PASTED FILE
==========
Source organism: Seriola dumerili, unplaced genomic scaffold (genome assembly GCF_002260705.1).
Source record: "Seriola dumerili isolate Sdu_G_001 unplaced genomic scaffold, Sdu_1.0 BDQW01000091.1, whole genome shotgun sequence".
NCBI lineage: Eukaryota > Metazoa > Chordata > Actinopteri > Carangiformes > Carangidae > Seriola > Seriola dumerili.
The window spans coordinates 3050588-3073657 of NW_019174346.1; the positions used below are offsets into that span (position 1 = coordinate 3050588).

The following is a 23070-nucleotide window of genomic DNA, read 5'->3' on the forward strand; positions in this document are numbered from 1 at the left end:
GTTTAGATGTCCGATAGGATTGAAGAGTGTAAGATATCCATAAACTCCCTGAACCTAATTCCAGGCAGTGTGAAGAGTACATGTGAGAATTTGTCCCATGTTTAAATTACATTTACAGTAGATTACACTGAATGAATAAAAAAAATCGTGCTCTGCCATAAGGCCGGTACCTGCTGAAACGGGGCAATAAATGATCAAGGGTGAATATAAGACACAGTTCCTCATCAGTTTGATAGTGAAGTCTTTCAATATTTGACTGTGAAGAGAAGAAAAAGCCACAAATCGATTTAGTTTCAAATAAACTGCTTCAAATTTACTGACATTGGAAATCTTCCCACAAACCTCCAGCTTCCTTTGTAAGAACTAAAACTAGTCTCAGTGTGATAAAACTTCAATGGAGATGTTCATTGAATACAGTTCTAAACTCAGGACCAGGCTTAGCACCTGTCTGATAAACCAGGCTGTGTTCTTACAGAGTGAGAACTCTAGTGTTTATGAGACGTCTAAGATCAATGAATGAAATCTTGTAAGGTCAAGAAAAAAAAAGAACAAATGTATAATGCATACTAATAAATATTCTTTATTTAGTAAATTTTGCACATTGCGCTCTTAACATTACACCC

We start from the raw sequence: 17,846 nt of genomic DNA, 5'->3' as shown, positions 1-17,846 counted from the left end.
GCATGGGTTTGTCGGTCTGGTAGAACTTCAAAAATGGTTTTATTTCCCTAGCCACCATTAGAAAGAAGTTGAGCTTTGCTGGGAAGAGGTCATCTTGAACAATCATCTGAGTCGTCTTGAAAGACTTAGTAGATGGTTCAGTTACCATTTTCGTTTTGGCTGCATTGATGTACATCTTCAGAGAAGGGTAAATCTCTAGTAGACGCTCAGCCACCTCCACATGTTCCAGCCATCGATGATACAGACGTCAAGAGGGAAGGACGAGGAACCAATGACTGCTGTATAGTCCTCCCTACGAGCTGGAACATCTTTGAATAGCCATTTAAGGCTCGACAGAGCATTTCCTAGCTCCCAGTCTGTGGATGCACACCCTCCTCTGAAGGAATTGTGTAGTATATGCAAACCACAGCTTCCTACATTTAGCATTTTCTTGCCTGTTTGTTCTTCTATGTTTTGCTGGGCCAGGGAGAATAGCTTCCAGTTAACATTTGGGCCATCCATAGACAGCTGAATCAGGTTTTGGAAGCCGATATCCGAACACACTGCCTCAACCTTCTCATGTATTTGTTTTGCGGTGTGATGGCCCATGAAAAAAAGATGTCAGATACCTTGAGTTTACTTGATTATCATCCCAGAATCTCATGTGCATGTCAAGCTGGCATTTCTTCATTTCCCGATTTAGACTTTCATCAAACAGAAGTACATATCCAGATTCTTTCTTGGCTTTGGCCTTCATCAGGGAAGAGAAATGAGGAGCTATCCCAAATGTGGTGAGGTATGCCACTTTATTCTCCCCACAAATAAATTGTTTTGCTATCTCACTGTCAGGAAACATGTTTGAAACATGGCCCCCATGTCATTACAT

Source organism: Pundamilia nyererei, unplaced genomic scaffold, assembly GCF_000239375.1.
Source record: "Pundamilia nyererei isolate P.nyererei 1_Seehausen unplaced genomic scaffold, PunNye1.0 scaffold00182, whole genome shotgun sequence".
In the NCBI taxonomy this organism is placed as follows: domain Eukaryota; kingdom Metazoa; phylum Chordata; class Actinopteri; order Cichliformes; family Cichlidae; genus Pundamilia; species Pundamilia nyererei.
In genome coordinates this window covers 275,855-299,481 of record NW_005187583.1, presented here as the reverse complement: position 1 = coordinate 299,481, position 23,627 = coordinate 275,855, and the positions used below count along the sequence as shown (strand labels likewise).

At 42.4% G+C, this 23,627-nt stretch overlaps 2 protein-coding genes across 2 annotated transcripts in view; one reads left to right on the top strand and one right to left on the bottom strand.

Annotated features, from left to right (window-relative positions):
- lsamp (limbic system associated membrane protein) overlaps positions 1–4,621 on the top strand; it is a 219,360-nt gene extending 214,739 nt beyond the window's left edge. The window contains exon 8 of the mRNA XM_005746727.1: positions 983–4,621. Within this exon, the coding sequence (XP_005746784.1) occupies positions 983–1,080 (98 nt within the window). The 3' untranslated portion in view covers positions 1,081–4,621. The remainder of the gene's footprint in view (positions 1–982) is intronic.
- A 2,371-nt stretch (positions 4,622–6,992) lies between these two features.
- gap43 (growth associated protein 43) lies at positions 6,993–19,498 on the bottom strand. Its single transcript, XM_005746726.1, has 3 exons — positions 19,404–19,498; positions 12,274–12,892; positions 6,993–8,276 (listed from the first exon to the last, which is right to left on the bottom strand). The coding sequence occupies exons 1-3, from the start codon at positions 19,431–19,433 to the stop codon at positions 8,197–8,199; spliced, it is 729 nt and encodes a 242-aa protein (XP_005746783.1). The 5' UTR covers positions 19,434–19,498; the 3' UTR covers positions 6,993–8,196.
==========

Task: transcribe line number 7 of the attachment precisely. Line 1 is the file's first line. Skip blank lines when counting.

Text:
We start from the raw sequence: 17,846 nt of genomic DNA, 5'->3' as shown, positions 1-17,846 counted from the left end.